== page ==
A new study has found regular teen drinking leads to alcohol dependency and substance abuse in adulthood.
But some of the Australian parents who give their teenagers a sneaky beer or glass of wine at a family function, in the belief it will encourage them to be sensible with their drinking, disagree.
The research, lead by a team from the University of New South Wales and the Murdoch Children’s Research Institute, concluded that adolescents who drink weekly before the age of 17 are two to three times more likely to binge, drink drive and be dependent on alcohol as adults than those who abstain.
“We believe the study disproves the myth that teens experimenting with alcohol promotes responsible drinking,” said co-author Prof George Patton.
However, Sharon Barnes, who lives in Yowie Bay, in southern Sydney, said: “I know my kids are going to drink anyway. I would much rather they do it under my roof, where I know they are safe.” She allows her two daughters to drink wine and beer when she and her husband are drinking.
“The study is interesting, but I think other factors would need to be taken into account,” said Ms Barnes.
(Video: Commonwealth Government’s National Alcohol Campaign)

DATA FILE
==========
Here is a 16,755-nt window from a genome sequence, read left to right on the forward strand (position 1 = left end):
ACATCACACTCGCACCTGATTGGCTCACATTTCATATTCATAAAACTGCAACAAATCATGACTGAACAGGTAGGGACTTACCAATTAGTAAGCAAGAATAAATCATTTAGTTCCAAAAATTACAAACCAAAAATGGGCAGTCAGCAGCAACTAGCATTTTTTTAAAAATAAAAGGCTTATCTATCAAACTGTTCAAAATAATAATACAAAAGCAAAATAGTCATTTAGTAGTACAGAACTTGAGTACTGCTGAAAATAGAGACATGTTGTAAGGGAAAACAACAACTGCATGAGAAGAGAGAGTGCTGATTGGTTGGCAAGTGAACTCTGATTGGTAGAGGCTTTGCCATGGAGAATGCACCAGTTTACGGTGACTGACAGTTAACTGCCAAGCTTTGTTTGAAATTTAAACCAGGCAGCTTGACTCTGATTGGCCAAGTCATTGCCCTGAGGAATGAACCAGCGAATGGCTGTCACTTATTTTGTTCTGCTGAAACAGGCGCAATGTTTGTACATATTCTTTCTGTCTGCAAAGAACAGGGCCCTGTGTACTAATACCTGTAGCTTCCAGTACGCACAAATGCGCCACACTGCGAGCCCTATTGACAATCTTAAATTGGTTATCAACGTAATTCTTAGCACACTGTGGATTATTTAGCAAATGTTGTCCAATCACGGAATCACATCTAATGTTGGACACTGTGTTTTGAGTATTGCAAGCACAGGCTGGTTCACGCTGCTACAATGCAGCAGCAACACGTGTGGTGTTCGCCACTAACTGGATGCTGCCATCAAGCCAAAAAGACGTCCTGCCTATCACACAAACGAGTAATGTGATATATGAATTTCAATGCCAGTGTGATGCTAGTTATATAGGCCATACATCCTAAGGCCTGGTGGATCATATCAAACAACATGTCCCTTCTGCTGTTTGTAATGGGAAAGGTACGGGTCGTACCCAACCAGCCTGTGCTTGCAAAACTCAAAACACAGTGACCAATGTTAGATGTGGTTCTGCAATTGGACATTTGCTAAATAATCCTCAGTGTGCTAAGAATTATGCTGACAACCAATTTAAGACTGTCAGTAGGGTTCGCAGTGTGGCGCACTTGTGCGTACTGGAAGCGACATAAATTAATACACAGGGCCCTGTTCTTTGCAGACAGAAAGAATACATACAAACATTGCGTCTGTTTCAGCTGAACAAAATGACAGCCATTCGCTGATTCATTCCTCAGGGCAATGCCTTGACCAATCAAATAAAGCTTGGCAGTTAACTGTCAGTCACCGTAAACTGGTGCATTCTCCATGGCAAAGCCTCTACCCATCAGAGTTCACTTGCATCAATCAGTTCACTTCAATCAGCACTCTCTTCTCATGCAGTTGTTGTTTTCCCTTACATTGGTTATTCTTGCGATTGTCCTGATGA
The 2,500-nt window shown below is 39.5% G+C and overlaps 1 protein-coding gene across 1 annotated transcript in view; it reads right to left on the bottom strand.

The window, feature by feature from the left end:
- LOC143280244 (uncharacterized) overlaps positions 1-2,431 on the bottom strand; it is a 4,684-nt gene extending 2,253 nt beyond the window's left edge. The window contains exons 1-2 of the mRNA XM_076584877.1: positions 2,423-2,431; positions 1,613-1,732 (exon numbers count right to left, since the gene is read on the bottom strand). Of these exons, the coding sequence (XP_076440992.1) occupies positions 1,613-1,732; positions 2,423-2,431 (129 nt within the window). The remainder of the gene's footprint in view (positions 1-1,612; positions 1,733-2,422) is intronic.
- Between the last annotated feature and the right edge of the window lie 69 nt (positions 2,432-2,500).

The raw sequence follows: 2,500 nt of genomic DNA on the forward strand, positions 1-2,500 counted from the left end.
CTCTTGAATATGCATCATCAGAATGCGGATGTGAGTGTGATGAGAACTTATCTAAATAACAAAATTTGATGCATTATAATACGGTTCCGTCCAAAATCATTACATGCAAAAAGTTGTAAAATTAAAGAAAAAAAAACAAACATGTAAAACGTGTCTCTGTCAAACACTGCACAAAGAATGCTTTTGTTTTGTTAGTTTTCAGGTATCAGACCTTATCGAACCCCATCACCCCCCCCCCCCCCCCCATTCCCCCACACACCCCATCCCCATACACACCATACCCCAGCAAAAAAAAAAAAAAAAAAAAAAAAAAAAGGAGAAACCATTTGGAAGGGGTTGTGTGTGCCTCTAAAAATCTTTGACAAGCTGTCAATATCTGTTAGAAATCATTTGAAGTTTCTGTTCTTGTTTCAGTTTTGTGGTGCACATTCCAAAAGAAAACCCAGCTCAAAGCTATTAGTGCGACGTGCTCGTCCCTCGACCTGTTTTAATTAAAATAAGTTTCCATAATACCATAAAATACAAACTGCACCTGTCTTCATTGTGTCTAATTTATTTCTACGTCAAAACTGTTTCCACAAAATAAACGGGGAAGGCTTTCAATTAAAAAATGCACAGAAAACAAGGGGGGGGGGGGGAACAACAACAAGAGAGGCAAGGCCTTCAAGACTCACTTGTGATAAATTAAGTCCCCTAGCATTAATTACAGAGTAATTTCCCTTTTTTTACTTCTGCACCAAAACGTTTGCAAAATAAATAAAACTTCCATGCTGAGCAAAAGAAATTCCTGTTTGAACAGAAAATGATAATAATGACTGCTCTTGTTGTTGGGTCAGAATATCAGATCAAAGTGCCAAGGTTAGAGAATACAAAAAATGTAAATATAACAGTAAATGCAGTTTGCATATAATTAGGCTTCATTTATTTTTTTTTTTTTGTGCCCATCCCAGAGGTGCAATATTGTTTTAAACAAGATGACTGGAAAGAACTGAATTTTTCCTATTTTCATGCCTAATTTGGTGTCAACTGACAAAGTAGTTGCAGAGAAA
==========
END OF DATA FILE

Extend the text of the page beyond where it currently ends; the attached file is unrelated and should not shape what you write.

Conducted over 17 years, the research looked at the drinking patterns of 9,000 young Australians and New Zealanders between 13 and 30. The academics suggested that discouraging or delaying alcohol consumption in adolescence was likely to prevent harmful drinking behaviours.
Mary Gaines, from Miranda, also in southern Sydney, allows her teenagers to drink Vodka Cruisers and Bacardi Breezers at parties if there is adult supervision. “Experimenting with adulthood is exciting for kids. If they are going to do it anyway, I’d rather I keep an eye on them,” she said.
“I don’t want my daughter fooling around with her boyfriend at such a young age, but I feel more comfortable knowing they are under my roof rather than in a park somewhere.”
Interestingly, the study found there was no distinct association between adolescent drinking and sexual risk-taking, early parenthood or mental health problems.
In a 2016 report, the Royal Australasian College of Physicians and the Royal Australian and New Zealand College of Psychiatrists noted increased public support for raising the minimum age for purchasing alcohol from 18 to 21. – @livingstone_tj